What’s Watts Watching? Edgar Wright’s return to theatres

Steven Watts

Image By: Liam Killian

Pioneer of the soundtrack film, Edgar Wright, director of “Baby Driver” has finally returned to theaters. “Last Night in Soho” released on October 29th, a perfect movie for the transition to fall.

Wright’s new film follows fashion student Eloise (played by Thomasin McKenzie of “Jojo Rabbit”), who moves to London after getting into her dream school. Eloise quickly finds that the school is not all she thought it would be. Facing endless bullying, Eloise moves out of the school’s dormitories, and into an old house in Soho where she develops a strange connection with a girl, Sandy, living in the 1960s, played by Anya Taylor-Joy of “The Queen’s Gambit”. 

The narrative of the film is incredible. With twists and turns around every corner, Wright foreshadows elements of the story before they are even introduced. Nearly every twist in the movie took me by surprise, and I was always on the edge of my seat to see what would happen next.

The unpredictability of the film contributed to a tension that accompanied even the most emotional scenes of the film. I was never sure who to trust, making every single interaction full of suspense.

The characters of the film are the result of amazing writing as well. Eloise is defined by her nostalgia for a time that she’s never lived in, a feeling that I think many people can relate to. As Eloise slowly realizes that the time she pines to live in is not much different than the present day, she begins to uncover some of the dark history surrounding Soho. 

All of the characters are realistically flawed, too. Eloise is rather close-minded and so hesitant to trust the people around her, that she ends up isolating herself. She has a hard time asking anyone for help, even in times of desperation.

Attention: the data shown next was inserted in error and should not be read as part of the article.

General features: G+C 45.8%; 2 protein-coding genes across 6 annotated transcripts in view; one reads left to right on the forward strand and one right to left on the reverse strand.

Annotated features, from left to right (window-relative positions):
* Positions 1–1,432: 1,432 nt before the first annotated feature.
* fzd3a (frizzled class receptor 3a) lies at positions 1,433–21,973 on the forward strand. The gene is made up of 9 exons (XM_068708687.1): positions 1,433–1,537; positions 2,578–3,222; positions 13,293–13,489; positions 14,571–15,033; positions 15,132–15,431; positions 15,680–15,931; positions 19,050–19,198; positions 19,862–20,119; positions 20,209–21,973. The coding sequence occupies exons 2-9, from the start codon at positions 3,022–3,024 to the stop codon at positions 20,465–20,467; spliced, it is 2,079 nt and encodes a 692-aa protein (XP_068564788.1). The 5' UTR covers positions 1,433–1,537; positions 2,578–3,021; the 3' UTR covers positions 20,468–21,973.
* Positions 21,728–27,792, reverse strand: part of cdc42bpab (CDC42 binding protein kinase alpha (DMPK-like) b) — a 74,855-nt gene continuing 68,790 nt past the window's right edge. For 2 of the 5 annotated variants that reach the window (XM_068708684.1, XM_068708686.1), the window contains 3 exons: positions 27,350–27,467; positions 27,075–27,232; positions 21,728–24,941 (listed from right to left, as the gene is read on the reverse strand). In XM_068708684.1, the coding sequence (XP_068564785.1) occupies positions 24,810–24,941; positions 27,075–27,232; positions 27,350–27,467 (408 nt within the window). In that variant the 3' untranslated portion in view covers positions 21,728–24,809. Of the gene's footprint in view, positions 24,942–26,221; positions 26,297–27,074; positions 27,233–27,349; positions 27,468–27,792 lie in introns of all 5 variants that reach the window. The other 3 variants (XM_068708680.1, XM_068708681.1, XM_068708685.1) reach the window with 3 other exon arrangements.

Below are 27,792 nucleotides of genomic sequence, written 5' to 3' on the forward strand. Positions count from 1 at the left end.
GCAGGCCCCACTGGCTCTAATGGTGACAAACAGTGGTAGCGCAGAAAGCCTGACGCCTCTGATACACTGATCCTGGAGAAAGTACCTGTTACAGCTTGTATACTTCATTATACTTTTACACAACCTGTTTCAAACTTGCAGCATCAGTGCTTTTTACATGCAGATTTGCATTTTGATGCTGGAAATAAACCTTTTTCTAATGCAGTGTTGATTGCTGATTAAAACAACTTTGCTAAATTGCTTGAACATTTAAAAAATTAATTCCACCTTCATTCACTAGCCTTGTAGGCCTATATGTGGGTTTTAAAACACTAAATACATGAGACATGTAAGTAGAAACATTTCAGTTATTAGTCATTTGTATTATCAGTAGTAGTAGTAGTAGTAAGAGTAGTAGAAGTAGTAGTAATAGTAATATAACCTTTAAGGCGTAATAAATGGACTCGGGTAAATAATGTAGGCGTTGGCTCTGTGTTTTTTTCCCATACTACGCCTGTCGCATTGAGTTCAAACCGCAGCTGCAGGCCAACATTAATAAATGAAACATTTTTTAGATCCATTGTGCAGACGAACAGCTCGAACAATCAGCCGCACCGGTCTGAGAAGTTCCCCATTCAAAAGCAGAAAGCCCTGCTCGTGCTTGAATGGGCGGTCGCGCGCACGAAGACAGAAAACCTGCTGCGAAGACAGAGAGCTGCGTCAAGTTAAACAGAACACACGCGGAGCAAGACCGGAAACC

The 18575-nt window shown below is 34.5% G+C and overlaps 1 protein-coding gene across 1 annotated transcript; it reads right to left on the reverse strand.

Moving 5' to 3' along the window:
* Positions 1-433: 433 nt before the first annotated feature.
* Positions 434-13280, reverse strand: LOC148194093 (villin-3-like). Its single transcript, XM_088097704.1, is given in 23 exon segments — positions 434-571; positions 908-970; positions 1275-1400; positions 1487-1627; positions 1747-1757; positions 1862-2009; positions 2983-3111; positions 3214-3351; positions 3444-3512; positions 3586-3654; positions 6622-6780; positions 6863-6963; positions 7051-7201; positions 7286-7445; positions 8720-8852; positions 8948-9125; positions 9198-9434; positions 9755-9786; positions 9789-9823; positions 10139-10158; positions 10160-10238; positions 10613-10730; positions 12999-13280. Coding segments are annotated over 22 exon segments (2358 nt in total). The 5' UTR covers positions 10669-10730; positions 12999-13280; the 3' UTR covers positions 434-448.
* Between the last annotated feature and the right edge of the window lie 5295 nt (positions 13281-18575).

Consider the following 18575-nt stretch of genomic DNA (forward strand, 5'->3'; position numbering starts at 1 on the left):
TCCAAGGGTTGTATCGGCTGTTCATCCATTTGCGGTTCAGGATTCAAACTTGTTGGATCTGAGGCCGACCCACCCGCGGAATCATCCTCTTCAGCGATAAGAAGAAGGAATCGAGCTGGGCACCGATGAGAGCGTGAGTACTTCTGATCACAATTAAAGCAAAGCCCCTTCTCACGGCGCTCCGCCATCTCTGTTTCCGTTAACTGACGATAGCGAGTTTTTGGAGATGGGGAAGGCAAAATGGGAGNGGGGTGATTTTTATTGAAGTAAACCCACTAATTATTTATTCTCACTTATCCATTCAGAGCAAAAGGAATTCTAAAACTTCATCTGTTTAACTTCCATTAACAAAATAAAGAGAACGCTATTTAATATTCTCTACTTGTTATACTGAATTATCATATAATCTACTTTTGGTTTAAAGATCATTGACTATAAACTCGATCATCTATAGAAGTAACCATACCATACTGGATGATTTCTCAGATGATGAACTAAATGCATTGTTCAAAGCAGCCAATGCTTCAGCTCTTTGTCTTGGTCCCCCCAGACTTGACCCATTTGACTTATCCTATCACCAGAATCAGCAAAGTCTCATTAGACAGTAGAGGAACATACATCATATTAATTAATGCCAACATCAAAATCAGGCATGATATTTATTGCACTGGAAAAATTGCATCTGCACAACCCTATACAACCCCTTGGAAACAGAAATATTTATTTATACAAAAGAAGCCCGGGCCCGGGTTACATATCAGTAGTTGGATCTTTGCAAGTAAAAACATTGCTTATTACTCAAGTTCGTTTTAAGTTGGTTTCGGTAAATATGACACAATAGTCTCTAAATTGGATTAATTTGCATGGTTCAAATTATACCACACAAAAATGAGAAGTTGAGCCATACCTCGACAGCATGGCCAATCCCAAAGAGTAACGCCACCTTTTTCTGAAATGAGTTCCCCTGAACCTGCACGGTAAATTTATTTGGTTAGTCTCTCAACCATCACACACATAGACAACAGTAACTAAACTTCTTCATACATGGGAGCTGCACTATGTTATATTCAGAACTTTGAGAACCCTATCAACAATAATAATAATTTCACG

Sandy is a foil to Eloise. She trusts everyone and approaches every situation with an optimistic mind. Sandy must learn to stand up for herself and protect herself from the threatening world around her.

The character work is also helped by fantastic performances from McKenzie and Taylor-Joy. Though McKenzie has had a rather quiet, indie career, she really stepped into her role in this blockbuster and gave a perfect performance.

Taylor-Joy offered a flawless performance, an increasingly common occurrence for her. One of the most in-demand actresses in Hollywood today, she added more great acting to her resume.

Edgar Wright’s style is ever-present in this movie. Fluid transitions throughout are accompanied by a breathtaking soundtrack and define the cinematography of the film. Though the soundtrack doesn’t top that of “Baby Driver”, it still sets the film apart from most.

I had only two issues with the film, the first of which was that the third act slightly dragged. There was a short 15 minute stretch that felt boring. During that period, nothing important to the plot happened, and with a relatively long 1 hour and 50 minute runtime that’s disappointing.

My second problem is the bland secondary antagonist to Eloise. Synnove Karlsen plays Jocasta, an overly cliche rich and entitled person. Jocasta’s only traits are being a snob, and a bully to Eloise. The secondary villain doesn’t add much to the story other than a reason for Eloise to move out of the dormitories.

I really enjoyed “Last Night in Soho” and I recommend it to any fans of mystery and horror. The film, much like its main character, is rather nostalgic. 

If you’ve seen movies like “Psycho”, “Vertigo” or other old Hitchcockian thrillers, you’ll likely see a few references that not everyone will. The allusions to 1960s films weren’t overpowering, but definitely added an extra layer of self-awareness in Edgar Wright’s twisted love letter to the 1960s.

 

Last Night in Soho: 4/5 Stars